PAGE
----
It is hard to believe it, but Advent is here! November 29th, we celebrate the First Sunday of Advent, which is the time that leads us to Christmas. I need to admit, being born in the warm savannas of Colombia, when winter approaches I am not the most enthusiastic person. I find it helpful, though, to overcome the concerns of winter with the events that I look forward to. For instance, before the chilly weather came, I went out shopping, and I got a nice winter coat and a very warm pair of boots. I am looking forward to wearing them!
The great event that keeps us looking forward during Advent is Christmas! Christmas for me means the beauty of the liturgy, the music, novenas, gatherings, family, friendships and food. Every celebration which we are part of is pointing toward the great mystery of Christmas, the coming into this world of our Lord Jesus Christ. And He is the reason why, dear friends, the Church invites us to prepare our hearts for four Sundays before the celebration of His Nativity. As we go every year through these beautiful times of Advent and Christmas, we already have a set of activities and celebrations aiming to spiritually prepare us. There will be more opportunities to be part of the celebration of the Holy Eucharist, more moments dedicated to the Sacrament of Reconciliation, time for adoration before the Blessed Sacrament, novenas and much more.
Dear families, despite the chilly weather outdoors, St. Patricks is a warm place to come together and celebrate Advent and Christmas. St. Patricks is our extended family; come and invite your friends and neighbors along with you. I am looking forward to celebrating Advent and Christmas with you.
Finally, we registered St. Patricks to “formed.org”. It is an online resource which you will have access to if you have internet at home. It is designed to be studied individually, with the family or with groups of people. This is the best Catholic content all in one place. It is time to double our efforts with continued formation regarding the contents of our faith. I believe FORMED will help us to discover even more the beauty of our Catholic faith. See the instructions to sign up in this news letter or on the Sunday bulletin.
May the hope of Advent become a reality for you with the coming of Baby Jesus on Christmas Day.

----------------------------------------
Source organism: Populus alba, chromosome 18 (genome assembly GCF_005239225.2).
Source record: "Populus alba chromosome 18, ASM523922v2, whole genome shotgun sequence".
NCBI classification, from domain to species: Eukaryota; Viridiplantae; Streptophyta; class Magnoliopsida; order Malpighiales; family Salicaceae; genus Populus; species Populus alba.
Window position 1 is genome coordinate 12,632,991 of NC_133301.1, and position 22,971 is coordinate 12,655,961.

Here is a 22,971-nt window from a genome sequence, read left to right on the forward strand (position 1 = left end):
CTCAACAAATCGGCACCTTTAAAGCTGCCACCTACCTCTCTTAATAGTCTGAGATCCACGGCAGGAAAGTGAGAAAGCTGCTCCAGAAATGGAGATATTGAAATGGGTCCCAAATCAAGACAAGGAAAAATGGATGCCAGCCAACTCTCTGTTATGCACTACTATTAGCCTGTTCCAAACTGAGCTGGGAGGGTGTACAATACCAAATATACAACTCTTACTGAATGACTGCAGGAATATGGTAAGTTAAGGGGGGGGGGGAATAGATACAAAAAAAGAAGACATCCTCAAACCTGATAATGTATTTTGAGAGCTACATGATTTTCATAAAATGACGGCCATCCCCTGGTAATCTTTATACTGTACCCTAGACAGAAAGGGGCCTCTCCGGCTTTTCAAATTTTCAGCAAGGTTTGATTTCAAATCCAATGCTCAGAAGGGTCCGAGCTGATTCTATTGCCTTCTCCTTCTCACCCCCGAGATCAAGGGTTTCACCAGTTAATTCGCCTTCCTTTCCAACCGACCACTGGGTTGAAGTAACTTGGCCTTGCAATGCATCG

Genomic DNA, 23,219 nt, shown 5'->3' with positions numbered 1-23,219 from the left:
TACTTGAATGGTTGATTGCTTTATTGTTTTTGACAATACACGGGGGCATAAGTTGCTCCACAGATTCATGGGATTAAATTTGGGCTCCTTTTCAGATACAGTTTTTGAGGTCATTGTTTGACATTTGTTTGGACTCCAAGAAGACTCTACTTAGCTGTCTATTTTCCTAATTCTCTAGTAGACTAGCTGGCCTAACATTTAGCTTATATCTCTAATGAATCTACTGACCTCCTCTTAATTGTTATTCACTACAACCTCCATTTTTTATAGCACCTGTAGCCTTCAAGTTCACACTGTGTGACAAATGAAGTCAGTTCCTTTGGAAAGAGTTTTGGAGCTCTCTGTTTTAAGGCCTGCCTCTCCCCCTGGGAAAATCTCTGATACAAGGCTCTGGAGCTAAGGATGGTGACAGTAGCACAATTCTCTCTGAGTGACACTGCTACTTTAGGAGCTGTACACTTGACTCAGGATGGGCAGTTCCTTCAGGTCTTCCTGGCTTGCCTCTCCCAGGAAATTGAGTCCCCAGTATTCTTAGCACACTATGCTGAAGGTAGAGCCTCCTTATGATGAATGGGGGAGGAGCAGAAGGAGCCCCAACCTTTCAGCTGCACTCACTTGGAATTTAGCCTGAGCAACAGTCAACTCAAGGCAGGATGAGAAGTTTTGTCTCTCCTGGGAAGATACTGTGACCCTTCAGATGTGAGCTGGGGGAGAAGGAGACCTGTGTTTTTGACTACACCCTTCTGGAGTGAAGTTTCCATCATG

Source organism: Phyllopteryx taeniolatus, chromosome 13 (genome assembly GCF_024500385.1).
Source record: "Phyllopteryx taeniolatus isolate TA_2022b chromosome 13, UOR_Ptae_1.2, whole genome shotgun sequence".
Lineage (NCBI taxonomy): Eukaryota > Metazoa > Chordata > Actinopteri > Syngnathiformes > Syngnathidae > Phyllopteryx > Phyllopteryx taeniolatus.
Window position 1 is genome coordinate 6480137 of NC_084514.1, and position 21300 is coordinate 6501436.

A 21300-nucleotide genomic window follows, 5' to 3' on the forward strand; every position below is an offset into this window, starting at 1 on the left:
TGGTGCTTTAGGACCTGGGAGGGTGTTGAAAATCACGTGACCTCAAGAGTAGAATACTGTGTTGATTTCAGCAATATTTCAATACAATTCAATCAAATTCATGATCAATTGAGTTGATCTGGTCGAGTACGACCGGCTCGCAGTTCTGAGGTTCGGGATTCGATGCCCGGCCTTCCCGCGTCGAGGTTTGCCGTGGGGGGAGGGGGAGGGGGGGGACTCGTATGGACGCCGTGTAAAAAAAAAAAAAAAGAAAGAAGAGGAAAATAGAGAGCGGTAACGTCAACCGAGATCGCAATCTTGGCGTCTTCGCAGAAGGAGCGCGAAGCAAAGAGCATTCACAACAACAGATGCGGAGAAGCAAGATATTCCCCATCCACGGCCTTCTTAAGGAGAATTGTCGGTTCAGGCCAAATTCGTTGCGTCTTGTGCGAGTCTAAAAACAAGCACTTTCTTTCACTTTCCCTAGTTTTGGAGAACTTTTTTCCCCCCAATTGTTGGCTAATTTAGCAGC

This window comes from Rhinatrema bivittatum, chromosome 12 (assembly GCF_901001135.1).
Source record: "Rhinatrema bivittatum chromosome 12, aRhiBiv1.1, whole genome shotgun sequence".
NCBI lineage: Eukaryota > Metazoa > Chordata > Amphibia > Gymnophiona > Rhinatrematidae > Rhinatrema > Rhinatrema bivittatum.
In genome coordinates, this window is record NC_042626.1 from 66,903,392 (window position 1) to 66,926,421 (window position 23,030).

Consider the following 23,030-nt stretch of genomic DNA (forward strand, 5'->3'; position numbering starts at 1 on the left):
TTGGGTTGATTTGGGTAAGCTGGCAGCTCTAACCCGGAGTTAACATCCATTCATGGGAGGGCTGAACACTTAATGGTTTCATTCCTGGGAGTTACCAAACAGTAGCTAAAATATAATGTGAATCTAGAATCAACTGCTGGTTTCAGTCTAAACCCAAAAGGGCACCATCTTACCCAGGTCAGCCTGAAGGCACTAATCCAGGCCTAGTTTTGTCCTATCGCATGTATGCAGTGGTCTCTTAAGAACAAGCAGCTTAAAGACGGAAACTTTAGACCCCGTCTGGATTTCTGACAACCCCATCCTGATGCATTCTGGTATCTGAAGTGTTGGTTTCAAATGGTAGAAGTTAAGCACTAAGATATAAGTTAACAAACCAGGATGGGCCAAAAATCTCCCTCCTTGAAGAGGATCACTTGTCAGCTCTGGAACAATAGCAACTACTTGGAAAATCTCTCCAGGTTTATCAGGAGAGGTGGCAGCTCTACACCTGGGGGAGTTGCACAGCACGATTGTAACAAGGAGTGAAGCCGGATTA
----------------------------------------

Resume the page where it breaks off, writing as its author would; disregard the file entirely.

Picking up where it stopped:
Dear parishioners, With the Solemnity of Christ the King we conclude the liturgical year. Therefore, next weekend is already the First Sunday of Advent. This Solemnity is a reminder for us that Jesus Christ is the King of heaven above and earth below. Despite the apocalyptic signs we see taking place before our very eyes, such as wars, persecution of Christian, prohibitions to freely express our faith and any expression of evil, we know the world follows the wisdom of the Divine Creator, and it is under his Divine providence. I would like to share with you a short reflection on Christ’s Kingship being connected to his dying on the cross. People have the tendency to trust more in earthly kingdoms. We know by history that any earthly kingdom perishes with time. It does not matter how powerful it might be; every earthly kingdom will face its own declining. Not so with Christ’s kingdom. His kingdom is not based on dominating power; rather it is based on the weakness of self-giving. His dying on the cross was an open gate for us and the return to His eternal kingdom. This heroic act of Jesus on the cross took place with the sole purpose of saving humanity from the bondage of sin and evil. It is the most sublime act of love and compassion from God to humanity. The cross, therefore, is not a symbol of death, rather the symbol of self-giving of life. There is no greater love than giving one’s life for the sake of others. Jesus dying on the cross was not an act against human life. There are at least three reasons which indicate to us that the cross is the symbol of life. First, Jesus did not express His desire to die, rather to do the Father’s will. Second, His dying on the cross is the open gate for us to share in his eternal life. Third, Jesus dying on the cross is an act of love for humanity so that we may have eternal life. The love of the cross is a love which experiences suffering and agony in order to reach plenitude of life. God bless you all. Fr. Lopez
In Today’s Gospel of Mark, we read that Jesus was sitting near the treasury observing people making their offerings. The treasury was the safe located within the temple in Jerusalem where people deposited their donations. Jesus observed the following: Wealthy people came and offered large amounts. A widow approached the treasury and put in two small coins worth only a few cents.
In his observation, Jesus came to the conclusion that the poor widow offered more than all the others; reason being, she contributed all she had and the others gave from their surplus. Those who did well with material possessions had a secure future and their offerings did not affect it. On the other hand, the widow offered all she had and there was nothing left for the future. The majority of people may have seen the widow’s offering as very insignificant. Not so for Jesus; He saw a woman with a generous heart and with a deep trust in God. This passage, dear friends, is about having a generous heart and a deep trust in God.
We can be generous with more than our material blessings. God wants us to be generous with our time, giving one’s time to someone who is sick or going through a great loss. God also wants us to be generous with our skills; the talents which God has given to us are meant to be for the service of the community. There is no one so poor that they cannot help someone in need; and there is no one so rich that they are not in need of someone’s help. It is wise to plan for the future, but with a generous heart and deep trust in God.
God bless you.
Rev. Johnson Lopez
Father Lopez is Pastor of Saint Patrick Catholic Church in Rochelle, IL.